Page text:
When he was at the table with them, he took bread, gave thanks, broke it and began to give it to them. Then their eyes were opened and they recognized him, and he disappeared from their sight. They asked each other, “Were not our hearts burning within us while he talked with us on the road and opened the Scriptures to us?” (Luke 24:30-32)
I’ve always loved this painting depicting the road to Emmaus and can easily imagine myself in this intimate scene. Jesus had been crucified, and the two disciples were mourning the loss of their beloved teacher as they embarked on the seven mile walk to the village. Their grief included deep discouragement because they did not see any victory in the death or believe the bewildering messages about an empty tomb and appearances of Jesus. All they could see was that Jesus had failed in his mission and that perhaps they had been badly deceived.
Then this stranger joined them and appeared clueless about recent events. There is some humor here as Cleophas says to him in essence, “Where have you been?” But Jesus begins quoting scriptures helping them understand that a suffering Messiah was foretold, and their hearts caught fire. All things must have seemed possible. Maybe Jesus was alive!
Who Were They?
The disciple named in Luke’s account was Cleophas. Tradition provides various conjectures about the other disciple. One resource* states the following:
An ancient Christian tradition says Cleophas was the brother of St Joseph, the spouse of the Virgin Mary, and that he was later stoned to death outside his own house for declaring that his nephew Jesus was the Messiah foretold by the prophets. It is believed that the “Mary of Cleophas” who stood by the cross with Jesus’ mother was the wife of the Emmaus disciple. The same tradition says the other unnamed disciple was the youngest son of Cleophas, called Simeon — who later served for 43 years as head of the Judaeo-Christian Church in Palestine and was martyred at the age of 120. Several other candidates for the companion of Cleophas have been suggested, including his wife Mary.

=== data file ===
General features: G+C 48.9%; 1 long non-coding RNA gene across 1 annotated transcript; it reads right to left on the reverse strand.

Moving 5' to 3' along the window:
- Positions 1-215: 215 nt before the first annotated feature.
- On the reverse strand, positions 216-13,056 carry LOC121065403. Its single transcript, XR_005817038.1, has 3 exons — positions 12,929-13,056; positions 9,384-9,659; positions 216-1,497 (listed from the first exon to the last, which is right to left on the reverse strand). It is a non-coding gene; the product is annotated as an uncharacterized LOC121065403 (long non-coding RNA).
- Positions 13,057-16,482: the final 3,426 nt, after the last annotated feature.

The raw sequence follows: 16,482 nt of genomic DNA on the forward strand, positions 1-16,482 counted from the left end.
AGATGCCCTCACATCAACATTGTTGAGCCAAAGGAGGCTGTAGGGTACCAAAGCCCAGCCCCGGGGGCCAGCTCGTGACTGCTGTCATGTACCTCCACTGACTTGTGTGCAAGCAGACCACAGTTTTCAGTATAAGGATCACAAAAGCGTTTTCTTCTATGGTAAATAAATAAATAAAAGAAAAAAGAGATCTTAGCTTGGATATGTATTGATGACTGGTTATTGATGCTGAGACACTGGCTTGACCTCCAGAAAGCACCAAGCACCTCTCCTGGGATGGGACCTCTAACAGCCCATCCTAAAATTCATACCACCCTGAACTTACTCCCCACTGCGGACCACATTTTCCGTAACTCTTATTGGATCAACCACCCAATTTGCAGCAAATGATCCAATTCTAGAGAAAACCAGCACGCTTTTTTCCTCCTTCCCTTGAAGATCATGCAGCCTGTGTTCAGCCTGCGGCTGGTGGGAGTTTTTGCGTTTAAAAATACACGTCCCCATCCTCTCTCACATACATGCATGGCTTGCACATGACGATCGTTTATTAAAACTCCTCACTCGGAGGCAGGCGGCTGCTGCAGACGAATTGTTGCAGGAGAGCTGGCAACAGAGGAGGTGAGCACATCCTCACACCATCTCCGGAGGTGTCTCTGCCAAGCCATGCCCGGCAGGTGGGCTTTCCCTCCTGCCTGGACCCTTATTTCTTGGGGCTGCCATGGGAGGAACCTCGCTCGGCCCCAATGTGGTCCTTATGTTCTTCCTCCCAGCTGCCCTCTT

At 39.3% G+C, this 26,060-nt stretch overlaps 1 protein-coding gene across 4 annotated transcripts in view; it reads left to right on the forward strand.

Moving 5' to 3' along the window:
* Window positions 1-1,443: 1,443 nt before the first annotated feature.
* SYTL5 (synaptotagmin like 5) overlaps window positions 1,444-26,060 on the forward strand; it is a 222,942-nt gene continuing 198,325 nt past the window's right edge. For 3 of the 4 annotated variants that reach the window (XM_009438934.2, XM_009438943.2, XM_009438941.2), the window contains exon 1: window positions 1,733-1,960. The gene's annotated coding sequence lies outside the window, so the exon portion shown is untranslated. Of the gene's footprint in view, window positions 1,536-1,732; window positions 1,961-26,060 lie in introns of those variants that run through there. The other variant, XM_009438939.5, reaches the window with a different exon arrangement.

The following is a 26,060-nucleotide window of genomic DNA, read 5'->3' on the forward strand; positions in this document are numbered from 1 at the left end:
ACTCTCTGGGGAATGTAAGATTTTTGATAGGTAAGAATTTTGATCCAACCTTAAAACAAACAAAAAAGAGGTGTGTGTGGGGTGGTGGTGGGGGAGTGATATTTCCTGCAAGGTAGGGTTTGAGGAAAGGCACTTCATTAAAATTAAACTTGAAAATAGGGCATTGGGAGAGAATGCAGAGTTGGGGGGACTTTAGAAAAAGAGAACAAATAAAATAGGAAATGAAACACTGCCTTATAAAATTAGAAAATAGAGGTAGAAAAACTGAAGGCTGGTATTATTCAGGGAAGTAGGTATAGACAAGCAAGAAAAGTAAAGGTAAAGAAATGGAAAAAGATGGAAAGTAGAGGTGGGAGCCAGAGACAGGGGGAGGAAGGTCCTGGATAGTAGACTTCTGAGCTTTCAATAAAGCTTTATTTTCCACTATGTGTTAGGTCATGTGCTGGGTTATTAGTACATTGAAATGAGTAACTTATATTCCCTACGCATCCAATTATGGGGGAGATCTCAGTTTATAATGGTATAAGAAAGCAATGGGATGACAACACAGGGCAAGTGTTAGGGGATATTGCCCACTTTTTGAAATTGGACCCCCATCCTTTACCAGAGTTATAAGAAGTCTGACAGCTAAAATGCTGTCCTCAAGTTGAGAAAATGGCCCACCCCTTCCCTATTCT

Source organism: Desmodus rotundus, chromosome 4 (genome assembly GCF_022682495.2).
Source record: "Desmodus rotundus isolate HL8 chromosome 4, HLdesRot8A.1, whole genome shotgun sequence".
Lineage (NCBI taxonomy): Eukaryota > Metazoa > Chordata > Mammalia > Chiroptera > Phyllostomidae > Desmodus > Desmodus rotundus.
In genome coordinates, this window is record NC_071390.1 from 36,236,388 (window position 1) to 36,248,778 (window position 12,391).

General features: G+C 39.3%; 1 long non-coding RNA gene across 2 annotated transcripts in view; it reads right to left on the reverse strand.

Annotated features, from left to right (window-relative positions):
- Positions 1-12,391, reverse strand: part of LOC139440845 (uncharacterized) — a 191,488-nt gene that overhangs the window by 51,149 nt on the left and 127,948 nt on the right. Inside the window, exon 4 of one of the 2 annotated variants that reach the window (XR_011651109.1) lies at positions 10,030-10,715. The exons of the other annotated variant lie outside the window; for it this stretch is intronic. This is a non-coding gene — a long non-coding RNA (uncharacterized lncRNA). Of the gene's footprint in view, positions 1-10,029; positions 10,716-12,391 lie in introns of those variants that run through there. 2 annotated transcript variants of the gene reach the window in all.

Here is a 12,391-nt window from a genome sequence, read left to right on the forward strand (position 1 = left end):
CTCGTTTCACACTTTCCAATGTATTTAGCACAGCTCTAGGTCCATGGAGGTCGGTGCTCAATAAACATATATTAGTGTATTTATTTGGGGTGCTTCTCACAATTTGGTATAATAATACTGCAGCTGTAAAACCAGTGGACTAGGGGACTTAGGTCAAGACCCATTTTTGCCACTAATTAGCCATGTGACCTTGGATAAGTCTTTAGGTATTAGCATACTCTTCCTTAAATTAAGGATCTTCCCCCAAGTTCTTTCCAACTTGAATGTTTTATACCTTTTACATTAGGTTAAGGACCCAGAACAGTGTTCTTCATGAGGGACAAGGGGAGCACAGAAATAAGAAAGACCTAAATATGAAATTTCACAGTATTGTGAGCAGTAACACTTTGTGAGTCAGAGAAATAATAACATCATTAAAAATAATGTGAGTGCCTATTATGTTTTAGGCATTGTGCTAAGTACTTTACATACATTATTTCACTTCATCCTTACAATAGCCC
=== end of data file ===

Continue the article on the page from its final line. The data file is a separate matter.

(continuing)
Whoever Cleophas and the other disciple were, they embarked on the way to Emmaus heartsick, discouraged, and unsure about the future. When they finally recognized Jesus, their joy knew no bounds.
Do you relate to these disciples? They did not believe the women’s account that Jesus was alive. They were confused and did not know what to think. We find ourselves struggling with belief, too, when perhaps we should know better. However, we must remember that what has opened other people’s eyes will not necessarily open ours and vice versa. After the resurrection, Jesus revealed himself to his disciples in various ways. He comes to us individually as well, according to each person’s unique faith needs.
Like Cleophas and his companion, we can be so focused on how we think the way things should have gone, that we are unable to recognize Jesus when he comes to us in discouraged places. Like the disciples, in those times we desperately need the truth of scripture. And like the disciples, even if Jesus still appears to be a stranger, let’s joyously invite him in, eager to learn what he wants us to see.